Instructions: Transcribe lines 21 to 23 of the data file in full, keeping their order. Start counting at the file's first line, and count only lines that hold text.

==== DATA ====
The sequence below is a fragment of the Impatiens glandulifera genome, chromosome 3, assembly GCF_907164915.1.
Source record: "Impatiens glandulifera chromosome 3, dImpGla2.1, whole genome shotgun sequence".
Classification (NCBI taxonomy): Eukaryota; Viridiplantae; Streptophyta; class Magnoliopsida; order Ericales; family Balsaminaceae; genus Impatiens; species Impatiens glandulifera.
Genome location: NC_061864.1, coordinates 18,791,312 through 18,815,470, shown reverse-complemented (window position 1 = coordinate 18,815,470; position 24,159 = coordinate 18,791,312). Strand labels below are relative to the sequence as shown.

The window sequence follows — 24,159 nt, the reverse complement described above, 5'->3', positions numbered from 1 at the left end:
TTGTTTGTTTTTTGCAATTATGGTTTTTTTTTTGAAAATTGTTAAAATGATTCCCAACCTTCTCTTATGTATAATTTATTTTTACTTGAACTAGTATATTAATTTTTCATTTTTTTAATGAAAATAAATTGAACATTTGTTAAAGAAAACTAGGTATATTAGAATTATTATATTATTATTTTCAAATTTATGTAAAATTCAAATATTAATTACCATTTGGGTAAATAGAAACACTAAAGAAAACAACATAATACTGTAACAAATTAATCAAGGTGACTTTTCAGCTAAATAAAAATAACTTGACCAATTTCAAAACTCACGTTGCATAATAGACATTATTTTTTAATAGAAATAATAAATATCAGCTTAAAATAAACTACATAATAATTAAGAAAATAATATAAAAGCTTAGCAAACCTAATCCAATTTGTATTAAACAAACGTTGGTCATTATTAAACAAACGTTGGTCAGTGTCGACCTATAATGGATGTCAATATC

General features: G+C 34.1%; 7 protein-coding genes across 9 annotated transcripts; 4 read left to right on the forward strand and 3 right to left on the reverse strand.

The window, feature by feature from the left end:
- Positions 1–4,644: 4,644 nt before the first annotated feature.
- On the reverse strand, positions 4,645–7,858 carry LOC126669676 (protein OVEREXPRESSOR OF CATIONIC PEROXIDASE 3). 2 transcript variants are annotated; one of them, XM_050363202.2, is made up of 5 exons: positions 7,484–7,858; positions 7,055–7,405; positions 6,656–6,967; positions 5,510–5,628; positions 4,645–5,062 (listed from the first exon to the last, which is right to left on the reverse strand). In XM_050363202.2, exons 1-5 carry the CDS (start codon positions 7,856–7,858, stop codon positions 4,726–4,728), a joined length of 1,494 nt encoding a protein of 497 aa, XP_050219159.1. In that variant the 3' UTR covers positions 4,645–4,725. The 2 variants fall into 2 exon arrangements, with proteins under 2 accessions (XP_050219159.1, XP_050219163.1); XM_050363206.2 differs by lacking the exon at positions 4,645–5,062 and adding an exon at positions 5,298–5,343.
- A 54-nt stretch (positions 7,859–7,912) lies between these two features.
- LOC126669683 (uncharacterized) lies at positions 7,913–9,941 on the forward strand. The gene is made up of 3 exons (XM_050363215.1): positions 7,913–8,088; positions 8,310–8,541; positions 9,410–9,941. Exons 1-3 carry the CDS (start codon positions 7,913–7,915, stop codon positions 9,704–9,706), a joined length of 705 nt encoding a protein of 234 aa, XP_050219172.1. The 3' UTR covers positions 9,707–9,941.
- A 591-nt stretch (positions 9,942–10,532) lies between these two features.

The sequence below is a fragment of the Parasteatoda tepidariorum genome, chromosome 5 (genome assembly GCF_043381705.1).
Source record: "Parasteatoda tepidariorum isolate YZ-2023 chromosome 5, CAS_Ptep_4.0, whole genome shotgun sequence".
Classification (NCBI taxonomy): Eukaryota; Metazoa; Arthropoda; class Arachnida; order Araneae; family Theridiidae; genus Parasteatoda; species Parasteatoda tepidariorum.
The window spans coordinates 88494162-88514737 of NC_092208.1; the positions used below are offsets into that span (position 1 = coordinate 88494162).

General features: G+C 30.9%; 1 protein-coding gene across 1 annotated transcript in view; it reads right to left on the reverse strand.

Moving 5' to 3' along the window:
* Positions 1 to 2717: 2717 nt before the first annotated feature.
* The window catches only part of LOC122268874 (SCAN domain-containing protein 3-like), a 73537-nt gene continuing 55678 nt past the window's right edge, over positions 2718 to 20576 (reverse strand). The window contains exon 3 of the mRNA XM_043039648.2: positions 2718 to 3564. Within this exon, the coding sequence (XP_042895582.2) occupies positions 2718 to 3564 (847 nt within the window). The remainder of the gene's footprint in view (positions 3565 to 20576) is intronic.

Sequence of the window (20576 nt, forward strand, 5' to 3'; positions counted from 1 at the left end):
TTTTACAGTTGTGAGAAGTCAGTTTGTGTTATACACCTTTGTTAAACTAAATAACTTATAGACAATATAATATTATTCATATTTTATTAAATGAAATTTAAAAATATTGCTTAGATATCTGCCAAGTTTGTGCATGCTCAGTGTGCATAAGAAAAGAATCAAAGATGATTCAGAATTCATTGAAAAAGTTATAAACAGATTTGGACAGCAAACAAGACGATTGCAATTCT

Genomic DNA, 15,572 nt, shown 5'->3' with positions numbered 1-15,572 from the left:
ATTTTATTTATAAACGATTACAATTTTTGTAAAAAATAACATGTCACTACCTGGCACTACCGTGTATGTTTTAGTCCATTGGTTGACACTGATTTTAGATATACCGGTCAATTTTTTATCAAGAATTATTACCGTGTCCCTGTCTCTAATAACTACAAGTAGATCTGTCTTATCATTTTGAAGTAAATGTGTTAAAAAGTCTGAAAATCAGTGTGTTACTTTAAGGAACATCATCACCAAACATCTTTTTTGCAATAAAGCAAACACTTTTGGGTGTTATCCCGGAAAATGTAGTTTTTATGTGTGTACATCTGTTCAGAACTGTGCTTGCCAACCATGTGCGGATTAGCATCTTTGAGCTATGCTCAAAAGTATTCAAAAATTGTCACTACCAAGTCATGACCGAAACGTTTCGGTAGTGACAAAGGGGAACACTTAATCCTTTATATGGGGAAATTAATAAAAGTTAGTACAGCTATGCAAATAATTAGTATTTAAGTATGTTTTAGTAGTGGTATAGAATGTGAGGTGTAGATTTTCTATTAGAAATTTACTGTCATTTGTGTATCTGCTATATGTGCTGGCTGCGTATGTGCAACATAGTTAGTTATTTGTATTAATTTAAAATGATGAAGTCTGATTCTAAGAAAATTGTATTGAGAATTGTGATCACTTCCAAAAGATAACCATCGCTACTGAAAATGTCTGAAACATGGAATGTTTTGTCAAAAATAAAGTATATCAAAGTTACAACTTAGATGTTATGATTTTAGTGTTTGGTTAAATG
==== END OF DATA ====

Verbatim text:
* The window catches only part of LOC122268874 (SCAN domain-containing protein 3-like), a 73537-nt gene continuing 55678 nt past the window's right edge, over positions 2718 to 20576 (reverse strand). The window contains exon 3 of the mRNA XM_043039648.2: positions 2718 to 3564. Within this exon, the coding sequence (XP_042895582.2) occupies positions 2718 to 3564 (847 nt within the window). The remainder of the gene's footprint in view (positions 3565 to 20576) is intronic.

Sequence of the window (20576 nt, forward strand, 5' to 3'; positions counted from 1 at the left end):
TTTTACAGTTGTGAGAAGTCAGTTTGTGTTATACACCTTTGTTAAACTAAATAACTTATAGACAATATAATATTATTCATATTTTATTAAATGAAATTTAAAAATATTGCTTAGATATCTGCCAAGTTTGTGCATGCTCAGTGTGCATAAGAAAAGAATCAAAGATGATTCAGAATTCATTGAAAAAGTTATAAACAGATTTGGACAGCAAACAAGACGATTGCAATTCT